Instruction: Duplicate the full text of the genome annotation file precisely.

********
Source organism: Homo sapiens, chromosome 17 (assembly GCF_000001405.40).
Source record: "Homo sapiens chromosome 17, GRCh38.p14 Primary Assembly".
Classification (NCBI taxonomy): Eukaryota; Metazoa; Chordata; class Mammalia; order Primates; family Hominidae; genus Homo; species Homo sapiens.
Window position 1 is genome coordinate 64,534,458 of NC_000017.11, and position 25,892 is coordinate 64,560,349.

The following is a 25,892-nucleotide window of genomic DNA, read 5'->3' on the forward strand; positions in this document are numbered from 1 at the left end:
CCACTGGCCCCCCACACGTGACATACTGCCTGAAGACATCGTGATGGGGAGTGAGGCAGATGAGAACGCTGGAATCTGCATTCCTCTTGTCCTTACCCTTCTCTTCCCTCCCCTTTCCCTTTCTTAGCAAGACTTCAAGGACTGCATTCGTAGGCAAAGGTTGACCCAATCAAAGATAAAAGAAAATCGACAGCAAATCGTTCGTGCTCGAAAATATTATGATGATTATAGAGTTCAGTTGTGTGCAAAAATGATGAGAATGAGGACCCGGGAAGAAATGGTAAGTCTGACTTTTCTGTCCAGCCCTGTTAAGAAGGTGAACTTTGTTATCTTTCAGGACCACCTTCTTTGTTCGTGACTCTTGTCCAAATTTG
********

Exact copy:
Source organism: Homo sapiens, chromosome 17 (assembly GCF_000001405.40).
Source record: "Homo sapiens chromosome 17, GRCh38.p14 Primary Assembly".
Classification (NCBI taxonomy): Eukaryota; Metazoa; Chordata; class Mammalia; order Primates; family Hominidae; genus Homo; species Homo sapiens.
Window position 1 is genome coordinate 64,534,458 of NC_000017.11, and position 25,892 is coordinate 64,560,349.

The following is a 25,892-nucleotide window of genomic DNA, read 5'->3' on the forward strand; positions in this document are numbered from 1 at the left end:
CCACTGGCCCCCCACACGTGACATACTGCCTGAAGACATCGTGATGGGGAGTGAGGCAGATGAGAACGCTGGAATCTGCATTCCTCTTGTCCTTACCCTTCTCTTCCCTCCCCTTTCCCTTTCTTAGCAAGACTTCAAGGACTGCATTCGTAGGCAAAGGTTGACCCAATCAAAGATAAAAGAAAATCGACAGCAAATCGTTCGTGCTCGAAAATATTATGATGATTATAGAGTTCAGTTGTGTGCAAAAATGATGAGAATGAGGACCCGGGAAGAAATGGTAAGTCTGACTTTTCTGTCCAGCCCTGTTAAGAAGGTGAACTTTGTTATCTTTCAGGACCACCTTCTTTGTTCGTGACTCTTGTCCAAATTTG